SACRAMENTO (CBS13) – The University of California and California State University may test out an income sharing program with students as a way to make school more affordable.
Students in their Sophomore, Junior, or Senior years could apply and have their school costs covered. Six months after graduating, as long as that student earns at least $20,000 a year, the graduate would pay a portion of their income back to the school each month. That percentage would be established at the start and would not change, regardless of whether that student earns more or less each year.
The agreement between the school and the student would last up to ten years after the student graduates, but that can be extended by the amount of months a graduate doesn’t earn the minimum amount.
The program would also cap how much a student ultimately owes; however, students would agree that the amount he or she ends up paying back may be more or less than the amount the school provided to him or her.
The pilot program is being proposed to start in the 2020-21 school year at one campus each in both the UC and CSU systems.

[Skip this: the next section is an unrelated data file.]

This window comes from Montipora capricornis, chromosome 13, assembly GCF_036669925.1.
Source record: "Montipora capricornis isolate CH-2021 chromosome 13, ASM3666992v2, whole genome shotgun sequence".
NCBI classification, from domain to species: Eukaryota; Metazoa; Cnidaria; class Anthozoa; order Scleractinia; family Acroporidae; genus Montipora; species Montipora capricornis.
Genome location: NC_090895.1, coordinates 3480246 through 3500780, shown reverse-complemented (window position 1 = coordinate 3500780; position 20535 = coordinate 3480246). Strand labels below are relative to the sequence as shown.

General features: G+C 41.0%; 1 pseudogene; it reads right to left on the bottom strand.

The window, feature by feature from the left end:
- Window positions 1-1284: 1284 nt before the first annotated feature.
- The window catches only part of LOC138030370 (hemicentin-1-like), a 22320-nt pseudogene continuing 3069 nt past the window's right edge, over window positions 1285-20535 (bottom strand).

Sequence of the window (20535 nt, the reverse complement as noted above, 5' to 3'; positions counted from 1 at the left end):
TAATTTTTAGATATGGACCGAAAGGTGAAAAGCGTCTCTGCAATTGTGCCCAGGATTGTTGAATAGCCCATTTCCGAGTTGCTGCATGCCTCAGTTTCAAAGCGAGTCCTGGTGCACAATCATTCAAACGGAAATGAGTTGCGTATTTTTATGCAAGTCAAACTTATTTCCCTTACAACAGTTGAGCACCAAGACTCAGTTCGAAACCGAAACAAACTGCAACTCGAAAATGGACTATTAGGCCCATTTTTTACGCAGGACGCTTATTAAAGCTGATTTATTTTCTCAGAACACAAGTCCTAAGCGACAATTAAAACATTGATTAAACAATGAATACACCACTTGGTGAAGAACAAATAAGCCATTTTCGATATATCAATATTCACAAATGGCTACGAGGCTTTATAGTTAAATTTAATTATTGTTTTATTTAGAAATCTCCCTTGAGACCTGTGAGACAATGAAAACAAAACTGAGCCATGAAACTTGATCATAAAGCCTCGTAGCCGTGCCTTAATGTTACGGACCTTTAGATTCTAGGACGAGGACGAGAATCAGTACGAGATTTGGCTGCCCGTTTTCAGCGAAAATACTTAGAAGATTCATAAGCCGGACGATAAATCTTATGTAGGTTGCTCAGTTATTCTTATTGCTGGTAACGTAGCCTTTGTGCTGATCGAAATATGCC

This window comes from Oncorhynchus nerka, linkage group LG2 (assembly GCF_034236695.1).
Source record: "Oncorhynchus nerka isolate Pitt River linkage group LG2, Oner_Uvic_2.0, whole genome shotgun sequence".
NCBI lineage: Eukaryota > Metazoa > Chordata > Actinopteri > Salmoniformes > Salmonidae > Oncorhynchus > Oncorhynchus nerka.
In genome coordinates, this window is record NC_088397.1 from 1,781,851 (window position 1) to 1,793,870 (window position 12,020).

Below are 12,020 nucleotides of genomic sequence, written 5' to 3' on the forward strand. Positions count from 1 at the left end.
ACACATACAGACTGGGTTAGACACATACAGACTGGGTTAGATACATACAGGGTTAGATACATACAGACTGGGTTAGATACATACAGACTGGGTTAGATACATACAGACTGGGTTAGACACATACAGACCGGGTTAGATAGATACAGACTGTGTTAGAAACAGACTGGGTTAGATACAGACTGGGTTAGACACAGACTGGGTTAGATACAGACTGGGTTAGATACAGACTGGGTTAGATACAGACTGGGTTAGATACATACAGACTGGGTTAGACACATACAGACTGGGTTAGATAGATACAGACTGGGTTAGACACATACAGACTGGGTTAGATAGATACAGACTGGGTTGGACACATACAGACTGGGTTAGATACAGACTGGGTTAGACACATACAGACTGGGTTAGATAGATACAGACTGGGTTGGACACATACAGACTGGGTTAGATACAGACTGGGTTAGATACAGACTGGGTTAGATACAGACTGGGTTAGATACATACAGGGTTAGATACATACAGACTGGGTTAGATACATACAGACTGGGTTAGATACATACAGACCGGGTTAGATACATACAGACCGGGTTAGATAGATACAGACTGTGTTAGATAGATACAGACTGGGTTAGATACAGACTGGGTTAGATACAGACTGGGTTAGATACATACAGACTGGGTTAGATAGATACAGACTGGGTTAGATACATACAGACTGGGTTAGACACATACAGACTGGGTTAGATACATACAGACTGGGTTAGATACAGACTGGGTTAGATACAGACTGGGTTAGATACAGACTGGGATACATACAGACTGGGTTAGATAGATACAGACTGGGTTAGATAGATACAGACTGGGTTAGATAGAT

Under Assembly Bill 2479, the schools could impose certain eligibility requirements and cap the number of participants based on how much money is available in the pilot program. That money would come from a newly established “Income Share Agreement Revolving Fund.” The money for that fund would come from the yearly state budget and from participating graduates.
Purdue University in Indiana has a similar program called “Back a Boiler” (the school mascot is the Boilermaker.) That program started in 2016 and has provided $5.9 million in Income Share Agreements to nearly 500 students in approximately 80 majors, according the the analysis done of AB 2479.
Assemblyman Randy Voepel (R-San Diego County) authored AB 2479 and said it would help students manage the debt they incur while in school. California students in the Class of 2015 graduated with an average of more than $22,000 in loan debt.
The bill did pass the Assembly. It’s being heard by the Senate Education Committee on Wednesday.